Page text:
Stress is a part of every college student’s life, but between midterms, finals and papers it’s easy to neglect your mental health in favor of that elusive A. The Engemann Student Health Center offers students with various mental health resources, but there are also alternative support systems available here at USC. Here’s a list of helpful resources outside of Engemann:
USC Office of Religious Life (USC ORL)
For those who take solace in prayer, USC’s Office of Religious Life houses more than 90 religious organizations and offers opportunities for students to connect with each other as well as with faculty through monthly talks like “What Matters to Me and Why.” However, their services don’t stop at prayer and spirituality — the Office of Religious Life is also partnered up with 12-step programs like Alcoholics Anonymous that help tackle addiction. Their unique partnership with the LGBT Resource Center also allows students to challenge stereotypes and explore the intersections of spirituality and sexuality, which are often thought of as being in contention with each other.
Contact them at email@example.com or at (213) 740-6110.
Little Chapel of Silence
If meditation in silence is more your thing, consider visiting the Little Chapel of Silence, located on the northwest corner of Town & Gown and just behind the SAS building. It’s open from 6:30 a.m. to 10 p.m. every day and has served as a place for the USC community to think, pray and reflect since 1935. If you’re feeling particularly inspired, write down a prayer or reflection on a slip of paper to put in a prayer box or jot your thoughts down on the notebook at the front altar.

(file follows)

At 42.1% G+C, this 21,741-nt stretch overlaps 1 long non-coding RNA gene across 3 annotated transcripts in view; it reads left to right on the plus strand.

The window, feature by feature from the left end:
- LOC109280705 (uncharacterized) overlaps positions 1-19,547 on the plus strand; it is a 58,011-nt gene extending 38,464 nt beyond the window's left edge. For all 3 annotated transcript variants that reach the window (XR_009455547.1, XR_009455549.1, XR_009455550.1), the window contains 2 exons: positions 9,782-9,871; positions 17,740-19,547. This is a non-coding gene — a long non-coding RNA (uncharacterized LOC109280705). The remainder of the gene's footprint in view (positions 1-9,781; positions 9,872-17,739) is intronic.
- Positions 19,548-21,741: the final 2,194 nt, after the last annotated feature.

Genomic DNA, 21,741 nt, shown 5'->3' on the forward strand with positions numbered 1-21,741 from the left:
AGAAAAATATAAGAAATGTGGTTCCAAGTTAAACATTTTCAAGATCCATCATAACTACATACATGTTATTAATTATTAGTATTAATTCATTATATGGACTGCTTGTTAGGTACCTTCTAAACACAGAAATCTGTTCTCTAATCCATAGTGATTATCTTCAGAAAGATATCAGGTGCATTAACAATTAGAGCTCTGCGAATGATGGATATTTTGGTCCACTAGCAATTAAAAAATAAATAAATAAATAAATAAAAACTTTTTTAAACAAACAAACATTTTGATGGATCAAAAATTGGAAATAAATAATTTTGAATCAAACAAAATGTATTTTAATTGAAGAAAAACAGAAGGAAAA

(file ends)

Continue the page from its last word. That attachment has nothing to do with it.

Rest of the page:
Corepower Yoga (USC Village)
Research has shown time and time again that exercise helps with both physical and mental health. But for those of us who don’t really feel like breaking a sweat on the treadmill, low-impact exercises like yoga and Pilates center the mind as well as ground the body. Yoga in particular focuses mostly on breathing and body awareness, which can help alleviate symptoms of anxiety by quieting the mind and banishing persistent intrusive thoughts. It’s also incredibly beginner-friendly, so grab your mat and head over to Corepower for your daily dose of feel-good hormones.
Contact them at (866) 441-YOGA to set up a class.
LGBT Resource Center (LGBTRC)
With organizations like Queer and Ally Student Assembly, Transgender Advocacy Group and a complete and comprehensive list of all the gender-neutral restrooms at USC, the LGBT Resource Center serves as a platform for all students to feel accepted, regardless of orientation or identification. They have the lowdown on graduate and undergraduate organizations and interest groups, information to help with coming out and referrals to neighboring LGBTQ+ support resources. Check it out here: http://lgbtrc.usc.edu/
Contact them at (213) 740-7619 or at firstname.lastname@example.org.
Office of International Services (OIS)
Seventeen percent of USC’s student body comprises citizens of over 130 countries. Leaving home is always hard, however, time differences and Thanksgiving breaks spent on campus mean that international students often have to face a set of problems that are unique to being far away from home. USC’s Office of International Services seeks to mitigate just those problems. They offer on-campus coffee breaks, international student career fairs, English-language instruction and free opportunities to explore L.A. to make international students feel as much at home as possible.
Professor Beau, the Wellness Dog
No article about wellness at USC is complete without a mention of Professor Beau, USC’s first (and hopefully not last) full-time canine staff member. You can visit this professionally trained Golden Doodle at his office hours on Tuesday and Thursday at 12-1 pm and 11:20 am to 12:30 p.m. respectively at the Student Wellness Lounge (ESH 203). You can even request a visit from him by filling out a form here (https://uscstudentaffairs.qualtrics.com/jfe/form/SV_cIb3ahQuB5adN8p). Plus, he’s hypoallergenic!)
All these resources are here to remind you that you are valuable, and your presence is valuable, even if you may be feeling stressed about your looming finals schedule. The people (and dogs) working tirelessly to better your experience at USC are here to listen to you, and help you through finals week.